Cubs Save Millions. Bryant to Minors
March 30, 2015

You could see it coming down State Street. Out to Waveland Avenue, around The Loop, and then back again. It was looming as large as Lake Michigan, but the baseball world still seems surprised and shocked. There were warnings, but they went largely ignored. Today, it set in. Chicago Cubs phenom prospect Kris Bryant didn't make the team.

The players union is threatening a lawsuit. Agents are upset. Lawyers for the agents are upset. Many fans aren't happy, either, but it's makes total sense. And all because of a stupid rule, and a rule that should be pointed out that the players union agreed upon.

Bryant is tearing it up at spring training. He has nine home runs—at least four more than any other major league player. He hit 43 in the minor leagues last year. He's proven, at least offensively, that he is a big leaguer. Baseball, though, is a business.

For some reason, and it's something that owners and the player's union (undoubtedly with advice from agents and lawyers of agents) worked out, if the 23 year-old Bryant stays in the minor leagues for 12 days after the season starts, he can't become a free agent for another year. If he makes the club now, he could sign with any other team he wants in 2020. For two weeks in Iowa, he's guaranteed to be under the Cubs control until 2021. This brings up three immediate questions. First, how stupid is that? Secondly, if that's the rule, how can you blame the Cubs? And thirdly, how stupid is that?

Bryant has never played in the big leagues, so how could his service 'clock' not start for 12 days? You can bet your sweet bippy the issue will be re-visited during the next labor negotiations, but until then, there's nothing really to complain about, except for maybe this part...

During a Spring Training telecast between the Cubs and Angels Thursday, ESPN's Curt Schilling asked Cubs President Theo Epstein the tough questions about Bryant and his situation. In a somewhat surprising statement, Epstein says he has never had any of his players make their major league debut on Opening Day, but also says that doesn't mean that it couldn't happen. Okay, but Epstein also went on to talk about Bryant needing to work on defense, and also added that his organization “hadn't even discussed” the business side of whether to take Bryant to Chicago with them. That sounds a little bit hard to believe, considering the dollars at stake.

But as Bugs Bunny often asked, “What's all the hubbub, bub?”. Opening Night is April 5. If Bryant is at Wrigley Field on April 17 when the Cubs host the Padres, you'll have your answer. It was all about money. But even if it is, so what? That's the rule. How do you think the Cubs are paying for that new scoreboard? So while angry fans, agents, lawyers, and lawyers of agents wait a couple of weeks, they should also circle December 1, 2016 on their calendar. That's when the collective bargaining agreement expires, and they can change the service time rule to actually start at the beginning of a season. Just sayin'.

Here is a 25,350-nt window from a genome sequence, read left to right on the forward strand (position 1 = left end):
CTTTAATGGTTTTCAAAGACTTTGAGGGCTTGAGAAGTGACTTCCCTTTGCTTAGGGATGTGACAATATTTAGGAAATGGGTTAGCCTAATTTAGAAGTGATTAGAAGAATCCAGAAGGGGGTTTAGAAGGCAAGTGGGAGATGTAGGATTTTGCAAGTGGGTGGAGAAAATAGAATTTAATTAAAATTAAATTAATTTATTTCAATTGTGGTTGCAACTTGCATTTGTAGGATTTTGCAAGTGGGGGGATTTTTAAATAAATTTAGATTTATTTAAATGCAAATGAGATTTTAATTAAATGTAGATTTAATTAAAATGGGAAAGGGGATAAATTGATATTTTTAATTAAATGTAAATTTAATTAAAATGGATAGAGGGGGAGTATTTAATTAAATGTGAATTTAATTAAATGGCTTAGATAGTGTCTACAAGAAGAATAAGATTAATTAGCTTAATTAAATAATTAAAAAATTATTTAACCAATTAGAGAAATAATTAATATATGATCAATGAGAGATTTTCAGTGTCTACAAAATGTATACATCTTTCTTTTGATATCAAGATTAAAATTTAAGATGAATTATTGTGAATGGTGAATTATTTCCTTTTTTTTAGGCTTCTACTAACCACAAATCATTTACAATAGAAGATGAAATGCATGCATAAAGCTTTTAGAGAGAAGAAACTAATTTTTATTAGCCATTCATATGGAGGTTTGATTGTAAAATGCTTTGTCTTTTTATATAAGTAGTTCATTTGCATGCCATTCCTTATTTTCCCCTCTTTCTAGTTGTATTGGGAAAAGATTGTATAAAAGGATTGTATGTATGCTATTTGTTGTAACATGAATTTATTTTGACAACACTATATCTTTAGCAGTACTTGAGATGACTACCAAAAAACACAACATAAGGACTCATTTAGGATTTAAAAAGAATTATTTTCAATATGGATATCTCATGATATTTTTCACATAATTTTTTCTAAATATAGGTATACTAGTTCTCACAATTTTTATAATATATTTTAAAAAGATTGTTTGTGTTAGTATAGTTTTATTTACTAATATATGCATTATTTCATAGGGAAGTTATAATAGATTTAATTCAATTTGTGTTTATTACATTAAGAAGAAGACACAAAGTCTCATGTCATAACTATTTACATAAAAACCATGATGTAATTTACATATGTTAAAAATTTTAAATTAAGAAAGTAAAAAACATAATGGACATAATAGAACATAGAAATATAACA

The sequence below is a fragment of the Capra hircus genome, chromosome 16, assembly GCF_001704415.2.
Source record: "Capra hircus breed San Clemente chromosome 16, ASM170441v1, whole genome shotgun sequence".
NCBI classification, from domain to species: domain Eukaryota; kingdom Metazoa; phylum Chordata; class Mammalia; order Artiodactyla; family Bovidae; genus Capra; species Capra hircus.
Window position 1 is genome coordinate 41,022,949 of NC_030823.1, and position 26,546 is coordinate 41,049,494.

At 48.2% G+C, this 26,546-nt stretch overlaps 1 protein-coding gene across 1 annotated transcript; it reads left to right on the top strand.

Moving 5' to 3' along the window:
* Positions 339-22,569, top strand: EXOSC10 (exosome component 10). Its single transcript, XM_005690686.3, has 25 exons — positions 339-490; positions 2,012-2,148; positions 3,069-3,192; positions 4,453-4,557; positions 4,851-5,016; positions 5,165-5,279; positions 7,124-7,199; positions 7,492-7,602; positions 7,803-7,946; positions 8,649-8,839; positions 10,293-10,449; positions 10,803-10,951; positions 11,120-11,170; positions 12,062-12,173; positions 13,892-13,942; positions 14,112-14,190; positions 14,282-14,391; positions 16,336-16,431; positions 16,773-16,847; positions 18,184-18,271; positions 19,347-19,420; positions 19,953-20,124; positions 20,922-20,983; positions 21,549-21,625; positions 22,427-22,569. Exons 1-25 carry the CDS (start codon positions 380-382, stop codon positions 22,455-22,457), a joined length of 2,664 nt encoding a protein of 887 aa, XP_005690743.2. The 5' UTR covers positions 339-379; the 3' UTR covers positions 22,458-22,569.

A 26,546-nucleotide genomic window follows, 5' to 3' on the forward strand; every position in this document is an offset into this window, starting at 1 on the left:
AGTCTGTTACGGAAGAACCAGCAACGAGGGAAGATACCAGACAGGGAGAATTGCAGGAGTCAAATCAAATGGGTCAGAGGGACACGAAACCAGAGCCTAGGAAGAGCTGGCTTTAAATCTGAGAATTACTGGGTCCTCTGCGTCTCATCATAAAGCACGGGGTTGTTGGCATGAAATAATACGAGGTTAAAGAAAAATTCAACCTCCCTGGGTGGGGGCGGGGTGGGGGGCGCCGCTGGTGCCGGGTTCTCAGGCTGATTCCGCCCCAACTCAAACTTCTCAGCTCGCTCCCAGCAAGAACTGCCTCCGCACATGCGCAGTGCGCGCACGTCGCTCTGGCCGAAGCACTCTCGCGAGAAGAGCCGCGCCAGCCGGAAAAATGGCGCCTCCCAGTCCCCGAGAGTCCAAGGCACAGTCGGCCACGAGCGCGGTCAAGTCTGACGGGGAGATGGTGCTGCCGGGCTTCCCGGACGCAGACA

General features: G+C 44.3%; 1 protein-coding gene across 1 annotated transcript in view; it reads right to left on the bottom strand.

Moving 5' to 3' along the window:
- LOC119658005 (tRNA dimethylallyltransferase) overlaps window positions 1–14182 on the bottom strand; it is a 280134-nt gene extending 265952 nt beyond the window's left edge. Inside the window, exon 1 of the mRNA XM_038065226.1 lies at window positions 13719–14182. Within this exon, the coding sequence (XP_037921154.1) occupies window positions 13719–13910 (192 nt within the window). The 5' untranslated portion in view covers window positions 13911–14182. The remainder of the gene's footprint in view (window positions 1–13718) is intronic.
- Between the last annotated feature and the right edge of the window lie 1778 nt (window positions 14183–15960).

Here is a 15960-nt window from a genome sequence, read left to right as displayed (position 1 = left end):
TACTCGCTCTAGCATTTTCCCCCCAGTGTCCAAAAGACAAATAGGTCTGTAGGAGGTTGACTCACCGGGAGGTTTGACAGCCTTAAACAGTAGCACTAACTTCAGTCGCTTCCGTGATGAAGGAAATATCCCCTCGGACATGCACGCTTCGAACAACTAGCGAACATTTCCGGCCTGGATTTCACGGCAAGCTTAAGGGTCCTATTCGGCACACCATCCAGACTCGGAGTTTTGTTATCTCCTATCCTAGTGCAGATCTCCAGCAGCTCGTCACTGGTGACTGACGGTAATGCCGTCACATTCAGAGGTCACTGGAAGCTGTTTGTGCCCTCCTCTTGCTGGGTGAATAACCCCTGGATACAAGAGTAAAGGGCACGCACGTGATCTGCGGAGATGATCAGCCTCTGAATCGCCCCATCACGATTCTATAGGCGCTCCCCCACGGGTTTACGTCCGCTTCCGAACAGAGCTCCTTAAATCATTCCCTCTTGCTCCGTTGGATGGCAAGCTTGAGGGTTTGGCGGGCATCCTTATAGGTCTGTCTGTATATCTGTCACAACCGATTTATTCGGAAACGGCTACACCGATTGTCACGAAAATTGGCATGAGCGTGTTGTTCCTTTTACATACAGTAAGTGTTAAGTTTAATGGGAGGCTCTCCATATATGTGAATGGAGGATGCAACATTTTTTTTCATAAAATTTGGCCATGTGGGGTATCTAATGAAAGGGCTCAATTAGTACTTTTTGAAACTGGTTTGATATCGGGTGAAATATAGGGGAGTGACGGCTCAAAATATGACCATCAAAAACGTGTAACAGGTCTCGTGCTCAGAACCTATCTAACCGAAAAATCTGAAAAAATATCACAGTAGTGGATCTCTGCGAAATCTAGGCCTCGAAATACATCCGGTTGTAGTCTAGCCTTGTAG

Stassi sent down: It was expected, but the Houston Astros made it official yesterday. Catcher Max Stassi was one of several players re-assigned to minor league camp. The Yuba City High product will start at Triple-A, but the good news for him and his family is that Houston's top minor league club is now in Fresno. The Grizzlies open their season with eight games in a row at home, but for some reason don't visit Sacramento until June 14.

Spring training in Marysville?: It was a tiny slip-up, but one that was kind of fun locally. During Sunday's Giants-Dodgers telecast, San Francisco broadcasters Duane Kuiper and Mike Krukow were discussing all things Wisconsin, including the Brewers. Kuiper is a native of cheese country, but it was Krukow who mistakenly referred to the Brewers spring training home in Arizona as Marysville instead of Maryvale. Even though a Brewers-Giants exhibition game here would be a logistical nightmare, it's still fun to think about, even if just for a second.

Sut's shenanigans: Before the March 19 ESPN telecast between the Phillies and Yankees, play-by-play man Jon Sciambi got a chance to meet his boyhood idol Mike Schmidt. However, as told on the air by analyst Rick Sutcliffe, Sutcliffe arranged the meeting, but asked Schmidt to pretend he had no idea who Sciambi was. Schmidt went along with the gag, crushing Sciambi when the introduction was made. Adding more insult, Sutcliffe also made a wager with ESPN colleague Doug Glanville that Schmidt wouldn't know Sciambi. Sutcliffe says Schmidt got part of the wager. Sutcliffe also made Sciambi tell most of the story, and couldn't stop laughing during the whole tale.

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